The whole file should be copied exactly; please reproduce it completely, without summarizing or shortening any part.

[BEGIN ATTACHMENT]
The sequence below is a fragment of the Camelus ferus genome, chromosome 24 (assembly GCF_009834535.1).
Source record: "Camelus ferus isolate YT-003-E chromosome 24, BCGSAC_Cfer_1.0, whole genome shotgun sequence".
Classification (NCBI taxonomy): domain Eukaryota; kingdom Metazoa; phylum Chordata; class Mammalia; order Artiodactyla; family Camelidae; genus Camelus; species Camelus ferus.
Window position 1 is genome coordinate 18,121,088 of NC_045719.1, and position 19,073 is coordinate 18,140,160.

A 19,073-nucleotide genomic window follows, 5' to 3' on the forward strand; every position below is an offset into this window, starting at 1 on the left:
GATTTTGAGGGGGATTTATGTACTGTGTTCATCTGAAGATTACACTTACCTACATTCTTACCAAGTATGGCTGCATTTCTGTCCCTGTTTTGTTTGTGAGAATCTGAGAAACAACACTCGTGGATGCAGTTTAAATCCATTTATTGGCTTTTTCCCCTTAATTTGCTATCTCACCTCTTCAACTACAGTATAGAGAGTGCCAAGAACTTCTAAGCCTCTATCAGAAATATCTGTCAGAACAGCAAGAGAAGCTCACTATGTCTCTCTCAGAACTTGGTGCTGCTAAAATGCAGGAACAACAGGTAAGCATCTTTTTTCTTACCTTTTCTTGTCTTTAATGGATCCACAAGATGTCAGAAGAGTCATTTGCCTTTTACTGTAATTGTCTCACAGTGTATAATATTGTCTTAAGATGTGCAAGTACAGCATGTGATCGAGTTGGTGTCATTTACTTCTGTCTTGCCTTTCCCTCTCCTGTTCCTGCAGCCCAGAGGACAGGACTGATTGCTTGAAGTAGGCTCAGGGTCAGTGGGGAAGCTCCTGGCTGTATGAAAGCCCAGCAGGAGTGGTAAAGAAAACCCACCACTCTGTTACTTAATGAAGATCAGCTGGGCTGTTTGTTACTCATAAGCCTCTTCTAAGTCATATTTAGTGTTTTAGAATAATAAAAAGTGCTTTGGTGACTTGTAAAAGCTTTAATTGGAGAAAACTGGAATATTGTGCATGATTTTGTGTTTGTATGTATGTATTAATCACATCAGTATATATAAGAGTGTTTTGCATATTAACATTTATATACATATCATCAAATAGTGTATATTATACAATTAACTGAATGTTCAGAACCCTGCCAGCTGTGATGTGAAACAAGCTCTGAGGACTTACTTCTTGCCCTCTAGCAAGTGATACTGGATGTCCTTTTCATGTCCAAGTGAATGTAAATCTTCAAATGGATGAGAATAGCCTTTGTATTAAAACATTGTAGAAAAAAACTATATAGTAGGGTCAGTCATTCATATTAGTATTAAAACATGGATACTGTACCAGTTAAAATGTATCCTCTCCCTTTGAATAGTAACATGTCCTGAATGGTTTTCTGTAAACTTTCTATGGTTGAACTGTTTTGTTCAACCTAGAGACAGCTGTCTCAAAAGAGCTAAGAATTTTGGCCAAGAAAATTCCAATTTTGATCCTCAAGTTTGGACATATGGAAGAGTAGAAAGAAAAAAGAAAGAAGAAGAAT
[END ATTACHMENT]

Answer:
The sequence below is a fragment of the Camelus ferus genome, chromosome 24 (assembly GCF_009834535.1).
Source record: "Camelus ferus isolate YT-003-E chromosome 24, BCGSAC_Cfer_1.0, whole genome shotgun sequence".
Classification (NCBI taxonomy): domain Eukaryota; kingdom Metazoa; phylum Chordata; class Mammalia; order Artiodactyla; family Camelidae; genus Camelus; species Camelus ferus.
Window position 1 is genome coordinate 18,121,088 of NC_045719.1, and position 19,073 is coordinate 18,140,160.

A 19,073-nucleotide genomic window follows, 5' to 3' on the forward strand; every position below is an offset into this window, starting at 1 on the left:
GATTTTGAGGGGGATTTATGTACTGTGTTCATCTGAAGATTACACTTACCTACATTCTTACCAAGTATGGCTGCATTTCTGTCCCTGTTTTGTTTGTGAGAATCTGAGAAACAACACTCGTGGATGCAGTTTAAATCCATTTATTGGCTTTTTCCCCTTAATTTGCTATCTCACCTCTTCAACTACAGTATAGAGAGTGCCAAGAACTTCTAAGCCTCTATCAGAAATATCTGTCAGAACAGCAAGAGAAGCTCACTATGTCTCTCTCAGAACTTGGTGCTGCTAAAATGCAGGAACAACAGGTAAGCATCTTTTTTCTTACCTTTTCTTGTCTTTAATGGATCCACAAGATGTCAGAAGAGTCATTTGCCTTTTACTGTAATTGTCTCACAGTGTATAATATTGTCTTAAGATGTGCAAGTACAGCATGTGATCGAGTTGGTGTCATTTACTTCTGTCTTGCCTTTCCCTCTCCTGTTCCTGCAGCCCAGAGGACAGGACTGATTGCTTGAAGTAGGCTCAGGGTCAGTGGGGAAGCTCCTGGCTGTATGAAAGCCCAGCAGGAGTGGTAAAGAAAACCCACCACTCTGTTACTTAATGAAGATCAGCTGGGCTGTTTGTTACTCATAAGCCTCTTCTAAGTCATATTTAGTGTTTTAGAATAATAAAAAGTGCTTTGGTGACTTGTAAAAGCTTTAATTGGAGAAAACTGGAATATTGTGCATGATTTTGTGTTTGTATGTATGTATTAATCACATCAGTATATATAAGAGTGTTTTGCATATTAACATTTATATACATATCATCAAATAGTGTATATTATACAATTAACTGAATGTTCAGAACCCTGCCAGCTGTGATGTGAAACAAGCTCTGAGGACTTACTTCTTGCCCTCTAGCAAGTGATACTGGATGTCCTTTTCATGTCCAAGTGAATGTAAATCTTCAAATGGATGAGAATAGCCTTTGTATTAAAACATTGTAGAAAAAAACTATATAGTAGGGTCAGTCATTCATATTAGTATTAAAACATGGATACTGTACCAGTTAAAATGTATCCTCTCCCTTTGAATAGTAACATGTCCTGAATGGTTTTCTGTAAACTTTCTATGGTTGAACTGTTTTGTTCAACCTAGAGACAGCTGTCTCAAAAGAGCTAAGAATTTTGGCCAAGAAAATTCCAATTTTGATCCTCAAGTTTGGACATATGGAAGAGTAGAAAGAAAAAAGAAAGAAGAAGAAT